Many have been sharing the link to this article that was recently published in The Chronicle of Higher Education. The Chronicle is kind of a big deal. To put it mildly, a lot of people read it.
We’ve been doing a lot of posting about hazing lately and while this article makes us think about the topic further, we’re almost more interested in the tales of hypocrisy this brings to light. Not that it’s the first time we’ve ever thought of it, but – let’s be honest - it hits the tiniest bit harder when a giant news icon brings it to light.
|What is Said||What is Real|
|The University of Florida Office of Sorority/Fraternity Affairs’ FAQ list includes: “What are the rules regarding hazing?” The response includes: “Hazing is contrary to the purposes of the Florida Greek community and the University of Florida.”||Nine members of Alpha Phi Alpha Fraternity, Inc. were recently charged with paddling five pledges and hitting them in the chest during a hazing ritual known as “thunderslaps.”|
|Cornell’s Office of Greek Life website reads, “Cornell’s Greek Community is among the best in the nation. There is no better example of student organizations that work to enhance their members’ collegiate experience.”||Complaints of hazing were increased from 15 in 2006/2007 to 31 in 2009/2010. One alleged incident involving George Desdunes resulted in his death.|
|Penn State’s website for the Office of Fraternity & Sorority Life reads, “Building lifelong friendships thorough collaborative and meaningful relationships is a key component to the fraternal experience at Penn State.”||“Little sisters” were allegedly tortured and beaten by older members of an auxiliary group associated with Omega Psi Phi Fraternity, Inc. So badly beaten the women required treatment at a hospital.|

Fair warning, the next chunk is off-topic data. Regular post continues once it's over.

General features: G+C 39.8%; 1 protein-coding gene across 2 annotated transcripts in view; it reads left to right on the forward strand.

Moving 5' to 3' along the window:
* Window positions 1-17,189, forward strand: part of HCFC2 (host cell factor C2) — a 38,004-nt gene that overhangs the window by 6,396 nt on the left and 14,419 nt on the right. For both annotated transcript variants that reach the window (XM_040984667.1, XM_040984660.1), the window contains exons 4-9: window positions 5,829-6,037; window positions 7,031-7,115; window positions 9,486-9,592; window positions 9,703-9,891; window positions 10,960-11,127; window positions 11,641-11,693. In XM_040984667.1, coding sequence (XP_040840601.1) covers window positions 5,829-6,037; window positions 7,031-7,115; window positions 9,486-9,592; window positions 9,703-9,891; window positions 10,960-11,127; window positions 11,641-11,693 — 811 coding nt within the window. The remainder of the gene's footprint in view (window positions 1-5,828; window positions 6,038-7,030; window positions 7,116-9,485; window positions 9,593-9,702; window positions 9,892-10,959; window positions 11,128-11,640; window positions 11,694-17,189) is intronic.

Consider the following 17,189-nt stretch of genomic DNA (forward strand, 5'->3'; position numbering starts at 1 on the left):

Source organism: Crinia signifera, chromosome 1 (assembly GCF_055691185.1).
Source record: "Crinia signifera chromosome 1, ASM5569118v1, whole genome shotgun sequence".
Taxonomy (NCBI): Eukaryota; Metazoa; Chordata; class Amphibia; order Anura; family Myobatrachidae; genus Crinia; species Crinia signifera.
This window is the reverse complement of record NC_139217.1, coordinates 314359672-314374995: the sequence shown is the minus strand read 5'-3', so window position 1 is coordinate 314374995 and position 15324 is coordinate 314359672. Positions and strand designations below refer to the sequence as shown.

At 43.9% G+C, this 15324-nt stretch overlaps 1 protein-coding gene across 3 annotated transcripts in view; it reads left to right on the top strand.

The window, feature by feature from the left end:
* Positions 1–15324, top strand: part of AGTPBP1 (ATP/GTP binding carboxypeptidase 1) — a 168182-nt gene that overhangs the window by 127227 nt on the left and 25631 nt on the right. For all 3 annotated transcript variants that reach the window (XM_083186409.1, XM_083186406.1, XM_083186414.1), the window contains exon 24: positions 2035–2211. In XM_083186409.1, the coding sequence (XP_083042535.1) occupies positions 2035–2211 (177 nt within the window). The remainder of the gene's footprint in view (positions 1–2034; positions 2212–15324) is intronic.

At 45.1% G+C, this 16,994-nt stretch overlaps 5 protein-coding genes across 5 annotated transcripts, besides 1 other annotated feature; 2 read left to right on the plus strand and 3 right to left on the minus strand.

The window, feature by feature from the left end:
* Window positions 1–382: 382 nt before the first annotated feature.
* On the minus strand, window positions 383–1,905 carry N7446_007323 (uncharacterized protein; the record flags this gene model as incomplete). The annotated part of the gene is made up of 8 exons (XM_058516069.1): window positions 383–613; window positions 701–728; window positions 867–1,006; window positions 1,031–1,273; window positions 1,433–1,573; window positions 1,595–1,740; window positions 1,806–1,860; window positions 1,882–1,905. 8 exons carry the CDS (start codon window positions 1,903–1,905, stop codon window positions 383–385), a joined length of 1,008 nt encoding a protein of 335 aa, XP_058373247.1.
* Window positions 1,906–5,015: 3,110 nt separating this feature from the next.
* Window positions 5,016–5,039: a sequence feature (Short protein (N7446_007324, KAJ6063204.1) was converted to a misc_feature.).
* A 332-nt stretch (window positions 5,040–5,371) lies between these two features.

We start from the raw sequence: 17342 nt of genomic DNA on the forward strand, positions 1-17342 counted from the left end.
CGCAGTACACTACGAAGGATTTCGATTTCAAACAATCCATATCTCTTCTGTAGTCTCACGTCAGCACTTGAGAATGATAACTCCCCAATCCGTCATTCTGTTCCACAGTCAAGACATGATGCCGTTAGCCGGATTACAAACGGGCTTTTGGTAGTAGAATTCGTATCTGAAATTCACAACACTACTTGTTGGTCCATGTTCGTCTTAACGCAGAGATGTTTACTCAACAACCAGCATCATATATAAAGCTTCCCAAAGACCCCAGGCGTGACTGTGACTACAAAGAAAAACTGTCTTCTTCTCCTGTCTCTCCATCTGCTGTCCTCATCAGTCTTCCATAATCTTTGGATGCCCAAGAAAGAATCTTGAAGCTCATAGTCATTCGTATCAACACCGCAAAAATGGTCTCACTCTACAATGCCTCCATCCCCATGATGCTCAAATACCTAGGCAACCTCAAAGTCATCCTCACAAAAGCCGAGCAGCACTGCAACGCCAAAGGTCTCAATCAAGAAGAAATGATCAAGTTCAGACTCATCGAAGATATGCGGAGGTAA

|The mission statement of the Radford University fraternity/sorority community includes, “The Greek community of Radford University will aspire to the high ideals, tenants, and traditions of the founders of their respective organizations by instilling amongst its members the true meaning of brotherhood and sisterhood…”||Members of Tau Kappa Epsilon allegedly forced pledge, Samuel Mason, to drink an entire bottle of alcohol resulting in a .48 Blood-alcohol level and his death.|
We’ve all been involved in conversations about integrity: the concept of doing what we say we will do. There are many things wrong with the events noted above – and others like them – but what if we simply had integrity. We see two options:
- We stop hazing, misusing alcohol, killing people, and so forth.
- We continue to haze, misuse alcohol, kill people, and so forth but just own up to the fact that we sometimes do it.
What if we did option two? What would that look like? Instead of what’s currently in the first column maybe there would be statements like this:
University of Florida Sorority/Fraternity Affairs’ website would read, “Some of our chapters haze. We think it's wrong, but that's the reality that you should know. If you join, you may or may not be paddled to the point of being assaulted.”
Cornell’s Office of Greek Life website might read, “Here’s the deal: A large majority of our chapters are good, but some haze. Some haze so badly they’ve killed people in the past. Just putting it out there.”
Penn State’s website for the Office of Fraternity & Sorority Life might include, “We don’t endorse little sister groups, but they’re out there. Watch out, many of them haze pretty badly. Don’t say we didn’t warn you.”
And Radford? Oh, Radford. Maybe they’d just say this: “Yes, some of our chapters haze. If you’re hazed, you’ll more likely be made to drink yourself to death than be beaten up or forced to swim in a pool of vomit.”
It sounds kind of ridiculous, right? Who would publish these kinds of statements? You know what's even more ridiculous than these statements? THE FACT THAT THEY'RE TRUE.
Think about it. What activities does your chapter or community engage in that you would never admit? If you did admit it, how would the headline read? How embarrassing is it?